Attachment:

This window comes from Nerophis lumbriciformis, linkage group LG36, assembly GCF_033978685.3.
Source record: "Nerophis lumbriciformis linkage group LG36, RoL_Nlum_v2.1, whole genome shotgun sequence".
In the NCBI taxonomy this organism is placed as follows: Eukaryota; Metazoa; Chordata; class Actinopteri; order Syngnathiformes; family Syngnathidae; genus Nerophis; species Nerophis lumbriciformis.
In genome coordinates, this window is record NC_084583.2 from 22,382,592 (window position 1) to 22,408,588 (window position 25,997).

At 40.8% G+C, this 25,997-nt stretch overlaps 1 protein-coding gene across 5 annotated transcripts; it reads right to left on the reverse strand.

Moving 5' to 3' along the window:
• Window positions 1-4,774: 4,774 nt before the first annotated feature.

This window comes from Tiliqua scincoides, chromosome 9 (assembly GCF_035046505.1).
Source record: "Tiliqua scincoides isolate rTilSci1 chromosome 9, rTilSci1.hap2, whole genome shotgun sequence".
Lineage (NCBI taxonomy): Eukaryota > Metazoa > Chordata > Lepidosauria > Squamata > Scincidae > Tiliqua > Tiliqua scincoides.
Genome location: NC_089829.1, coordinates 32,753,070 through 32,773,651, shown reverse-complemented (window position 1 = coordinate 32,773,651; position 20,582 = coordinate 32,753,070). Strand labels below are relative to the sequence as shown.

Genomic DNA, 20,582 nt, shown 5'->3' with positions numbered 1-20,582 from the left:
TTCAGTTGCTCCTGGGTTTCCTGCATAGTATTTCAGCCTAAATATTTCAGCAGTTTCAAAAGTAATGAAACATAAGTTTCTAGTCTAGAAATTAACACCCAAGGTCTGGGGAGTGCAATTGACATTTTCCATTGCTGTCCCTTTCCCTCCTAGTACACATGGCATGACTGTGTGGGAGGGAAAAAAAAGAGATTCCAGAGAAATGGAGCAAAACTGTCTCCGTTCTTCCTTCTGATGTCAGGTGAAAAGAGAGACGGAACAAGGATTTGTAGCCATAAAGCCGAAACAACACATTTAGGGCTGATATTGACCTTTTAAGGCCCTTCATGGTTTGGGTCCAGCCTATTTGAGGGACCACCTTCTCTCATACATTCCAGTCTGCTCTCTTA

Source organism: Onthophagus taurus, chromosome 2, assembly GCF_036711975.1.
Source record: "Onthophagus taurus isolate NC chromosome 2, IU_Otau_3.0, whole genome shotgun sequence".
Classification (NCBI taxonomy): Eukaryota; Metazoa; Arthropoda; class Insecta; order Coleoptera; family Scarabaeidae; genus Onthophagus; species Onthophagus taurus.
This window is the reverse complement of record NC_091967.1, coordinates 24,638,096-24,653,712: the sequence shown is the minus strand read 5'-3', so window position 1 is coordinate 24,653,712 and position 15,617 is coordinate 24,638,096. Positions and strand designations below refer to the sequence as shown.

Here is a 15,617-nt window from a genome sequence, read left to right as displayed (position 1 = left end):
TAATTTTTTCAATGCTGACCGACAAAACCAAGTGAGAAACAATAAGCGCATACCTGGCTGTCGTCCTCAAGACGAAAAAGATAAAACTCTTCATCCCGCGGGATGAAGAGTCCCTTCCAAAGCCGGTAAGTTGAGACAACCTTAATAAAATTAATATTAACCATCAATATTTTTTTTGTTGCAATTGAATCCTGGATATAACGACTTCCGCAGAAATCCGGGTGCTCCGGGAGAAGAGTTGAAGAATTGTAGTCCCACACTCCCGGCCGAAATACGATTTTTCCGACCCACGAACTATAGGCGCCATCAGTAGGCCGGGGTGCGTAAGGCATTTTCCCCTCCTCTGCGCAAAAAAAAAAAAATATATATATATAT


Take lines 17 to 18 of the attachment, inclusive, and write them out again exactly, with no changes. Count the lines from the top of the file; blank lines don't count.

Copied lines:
This window is the reverse complement of record NC_091967.1, coordinates 24,638,096-24,653,712: the sequence shown is the minus strand read 5'-3', so window position 1 is coordinate 24,653,712 and position 15,617 is coordinate 24,638,096. Positions and strand designations below refer to the sequence as shown.

Here is a 15,617-nt window from a genome sequence, read left to right as displayed (position 1 = left end):